CityNews reporter Cynthia Mulligan travelled to Thailand to cover the story of Danica Rain, a Ontario transgender woman who underwent gender reassignment surgery at a clinic in Bangkok. CityNews had world-exclusive access inside the operating room as Ontario funded the surgery, for the first time, as it’s not available in this province.
Note: This piece contains explicit language.
“Are you scared?,” the nurse asked me. “No,” I said.
We are in the operating room at the Kamol Clinic in Thailand. Danica is under anesthesia, her gender confirmation surgery is about to begin. Seconds before she was put under I had just taken the most remarkable shot that I found absolutely riveting, Danica had a serene look on her face as she looked up at the ceiling, she was smiling and there was one tear in the corner of her eye. In that moment she seemed to me like someone who was facing death, accepting it with grace, peace. In a way I suppose that is what was happening, she was ready to end the life that had caused her so much agony as a man and wake up reborn as a woman.
She turns to look at me from the operating table as the lone tear falls from her eye.
“It is a tear of happiness Cynthia,” she says.
And then the mask is put over her face and she is under. Dr. Kamol is set to begin her transformation.
Staff at the clinic had told me I could watch the three-hour surgery from the gallery. I wasn’t allowed to shoot it because Dr. Kamol’s method is top secret. He is only one of a handful of doctors in the world who can perform the male to female surgery and has perfected it in his own way it over the past 18 years, how he does it is a closely guarded secret to prevent other doctors from stealing his technique. They tell me I am the first reporter they have ever allowed to witness this surgery.
My camera is off and I am waiting for someone to take me to the gallery so I can watch the procedure. In my mind I am picturing a “Grey’s Anatomy” scenario and I will view it from behind a glass window in another room.
“Where is the gallery?,” I ask a nurse.
She just looks at me and motions at the room, I suddenly realize THIS is the gallery. I am about to watch the surgery first hand — with no glass barrier offering a shield from reality.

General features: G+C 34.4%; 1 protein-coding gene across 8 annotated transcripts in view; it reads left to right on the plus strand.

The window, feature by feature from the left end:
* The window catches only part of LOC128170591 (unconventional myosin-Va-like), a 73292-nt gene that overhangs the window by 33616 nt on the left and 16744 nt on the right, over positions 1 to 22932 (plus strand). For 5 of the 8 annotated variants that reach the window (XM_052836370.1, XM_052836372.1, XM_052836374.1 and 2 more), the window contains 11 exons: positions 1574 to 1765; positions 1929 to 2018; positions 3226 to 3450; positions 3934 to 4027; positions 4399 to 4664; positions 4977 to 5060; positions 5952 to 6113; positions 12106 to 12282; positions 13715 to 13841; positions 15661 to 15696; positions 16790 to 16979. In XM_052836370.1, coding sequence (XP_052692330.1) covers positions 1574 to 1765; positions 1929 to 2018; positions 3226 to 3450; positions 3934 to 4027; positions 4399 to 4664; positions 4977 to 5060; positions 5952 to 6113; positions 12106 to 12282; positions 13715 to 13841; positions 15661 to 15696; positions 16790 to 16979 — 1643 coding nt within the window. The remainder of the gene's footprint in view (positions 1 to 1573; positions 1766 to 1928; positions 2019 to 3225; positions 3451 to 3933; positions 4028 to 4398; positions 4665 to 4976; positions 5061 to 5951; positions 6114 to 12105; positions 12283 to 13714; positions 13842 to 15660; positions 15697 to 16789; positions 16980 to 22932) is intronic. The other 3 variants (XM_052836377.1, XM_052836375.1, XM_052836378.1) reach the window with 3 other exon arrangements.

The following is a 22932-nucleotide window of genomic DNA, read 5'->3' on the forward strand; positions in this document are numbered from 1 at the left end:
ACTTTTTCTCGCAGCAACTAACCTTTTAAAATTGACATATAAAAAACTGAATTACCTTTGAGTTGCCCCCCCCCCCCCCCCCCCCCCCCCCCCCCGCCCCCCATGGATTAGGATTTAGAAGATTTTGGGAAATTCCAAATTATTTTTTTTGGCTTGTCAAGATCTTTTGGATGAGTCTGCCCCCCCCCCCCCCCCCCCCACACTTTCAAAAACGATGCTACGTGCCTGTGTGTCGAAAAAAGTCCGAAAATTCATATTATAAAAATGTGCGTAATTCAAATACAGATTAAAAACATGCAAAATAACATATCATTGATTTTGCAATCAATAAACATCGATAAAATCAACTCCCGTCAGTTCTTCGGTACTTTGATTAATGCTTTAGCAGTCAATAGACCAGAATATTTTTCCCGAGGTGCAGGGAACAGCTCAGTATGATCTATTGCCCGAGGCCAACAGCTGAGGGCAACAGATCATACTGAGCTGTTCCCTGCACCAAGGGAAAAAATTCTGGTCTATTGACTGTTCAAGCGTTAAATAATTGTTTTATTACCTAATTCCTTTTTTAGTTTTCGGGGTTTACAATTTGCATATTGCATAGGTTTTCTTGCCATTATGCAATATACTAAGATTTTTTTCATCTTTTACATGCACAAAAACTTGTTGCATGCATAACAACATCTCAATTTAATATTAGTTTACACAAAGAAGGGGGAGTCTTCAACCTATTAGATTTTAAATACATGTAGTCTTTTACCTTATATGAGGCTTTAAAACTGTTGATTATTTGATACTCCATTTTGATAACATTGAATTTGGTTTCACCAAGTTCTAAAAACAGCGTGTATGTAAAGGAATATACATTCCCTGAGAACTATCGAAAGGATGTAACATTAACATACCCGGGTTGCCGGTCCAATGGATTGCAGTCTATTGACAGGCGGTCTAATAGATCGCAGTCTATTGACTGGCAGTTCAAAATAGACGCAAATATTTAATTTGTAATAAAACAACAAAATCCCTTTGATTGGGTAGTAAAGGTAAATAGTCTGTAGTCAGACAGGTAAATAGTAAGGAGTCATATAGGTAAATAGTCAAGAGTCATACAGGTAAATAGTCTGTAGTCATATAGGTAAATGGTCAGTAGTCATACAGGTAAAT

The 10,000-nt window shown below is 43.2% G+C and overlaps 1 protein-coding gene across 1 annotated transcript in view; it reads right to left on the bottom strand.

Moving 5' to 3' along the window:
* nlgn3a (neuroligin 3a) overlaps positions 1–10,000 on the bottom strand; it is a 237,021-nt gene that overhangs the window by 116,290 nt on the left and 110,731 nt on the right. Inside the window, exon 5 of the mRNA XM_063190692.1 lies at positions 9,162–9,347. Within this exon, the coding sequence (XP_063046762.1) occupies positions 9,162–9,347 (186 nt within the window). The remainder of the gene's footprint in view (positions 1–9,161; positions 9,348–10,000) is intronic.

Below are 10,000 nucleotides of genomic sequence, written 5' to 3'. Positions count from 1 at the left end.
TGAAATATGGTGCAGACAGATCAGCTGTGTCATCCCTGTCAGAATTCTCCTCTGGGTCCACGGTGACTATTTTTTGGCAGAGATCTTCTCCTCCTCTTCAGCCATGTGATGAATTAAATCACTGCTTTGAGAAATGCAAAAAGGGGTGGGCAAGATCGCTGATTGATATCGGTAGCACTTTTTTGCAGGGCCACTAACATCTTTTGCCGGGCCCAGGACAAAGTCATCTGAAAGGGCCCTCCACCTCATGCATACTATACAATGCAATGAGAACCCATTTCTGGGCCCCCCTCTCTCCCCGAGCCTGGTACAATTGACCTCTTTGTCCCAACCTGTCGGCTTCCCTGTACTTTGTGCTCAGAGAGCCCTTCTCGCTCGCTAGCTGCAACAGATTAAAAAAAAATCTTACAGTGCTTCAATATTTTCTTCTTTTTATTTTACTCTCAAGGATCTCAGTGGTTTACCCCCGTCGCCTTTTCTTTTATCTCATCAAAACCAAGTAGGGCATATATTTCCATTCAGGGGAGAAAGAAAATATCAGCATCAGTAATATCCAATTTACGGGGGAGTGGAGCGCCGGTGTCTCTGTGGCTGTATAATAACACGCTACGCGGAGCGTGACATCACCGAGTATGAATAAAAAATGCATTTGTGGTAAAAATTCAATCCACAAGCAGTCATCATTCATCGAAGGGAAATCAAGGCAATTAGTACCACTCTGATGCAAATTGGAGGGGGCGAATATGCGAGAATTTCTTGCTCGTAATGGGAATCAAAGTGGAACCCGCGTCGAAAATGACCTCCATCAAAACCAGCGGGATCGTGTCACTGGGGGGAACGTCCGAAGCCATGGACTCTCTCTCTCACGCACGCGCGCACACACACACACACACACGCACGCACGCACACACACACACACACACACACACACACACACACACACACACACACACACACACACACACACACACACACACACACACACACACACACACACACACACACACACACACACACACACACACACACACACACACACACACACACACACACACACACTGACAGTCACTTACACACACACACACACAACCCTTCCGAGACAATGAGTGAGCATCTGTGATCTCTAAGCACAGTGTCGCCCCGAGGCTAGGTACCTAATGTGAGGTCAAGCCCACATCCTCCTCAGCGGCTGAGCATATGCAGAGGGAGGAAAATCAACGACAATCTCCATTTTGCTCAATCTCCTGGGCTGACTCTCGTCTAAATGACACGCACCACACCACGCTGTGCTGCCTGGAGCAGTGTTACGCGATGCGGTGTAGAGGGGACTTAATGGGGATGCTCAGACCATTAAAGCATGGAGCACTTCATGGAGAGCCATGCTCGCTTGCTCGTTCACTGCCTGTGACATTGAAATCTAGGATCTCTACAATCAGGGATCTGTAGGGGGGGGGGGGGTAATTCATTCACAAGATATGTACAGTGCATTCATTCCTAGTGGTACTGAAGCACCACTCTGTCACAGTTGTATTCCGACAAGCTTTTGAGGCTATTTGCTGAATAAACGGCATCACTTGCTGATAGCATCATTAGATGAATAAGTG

“Are you scared?,” another nurse asks me, her eyes twinkling, wondering if I can handle it.
“No,” I lied.
I’ve never been in an operating room during a surgery before. I honestly don’t know how I will react to what I am about to see and the inevitable blood, but there is no way I’m leaving.
The room is freezing cold. Dr. Kamol sits down and doesn’t get up or speak during the entire surgery. There is a quick efficient team around him handing him instruments, suctioning blood away so he can see. And yes there is blood. As he makes his cuts with the scalpel, I stand as far away as possible, but then I force myself to separate the fact I am looking at Danica and watch this purely from a medical perspective. Gradually, I inch closer to the operating table to see more clearly. I am now about two feet behind Dr. Kamol.
What he is doing is fascinating. (Just to warn you I’m going to get a little graphic now.)
Dr. Kamol makes a large cut.
The testicles are removed.
The skin from the scrotum and penis saved; this skin is crucial. It is rich in nerve endings and will be used to make the labia and clitoris, allowing more sexual sensation and the possibility the patient will be able to climax.
In the corner of the operating room, two people are sitting at a small table, ever so carefully cleaning this skin, delicately flattening it so it is as thin as tissue paper. They work silently for about two hours.
The clinic manager is in the room with me, watching. She tells me Dr. Kamol’s technique has less scarring so the patient can wear a bikini. “Lots of other doctors would like to see how he does that,” she says.
After about three hours, Dr. Kamol makes his final stitch and it is done. I have just watched a surgeon complete Danica’s transition to a woman. Her dream is now a reality.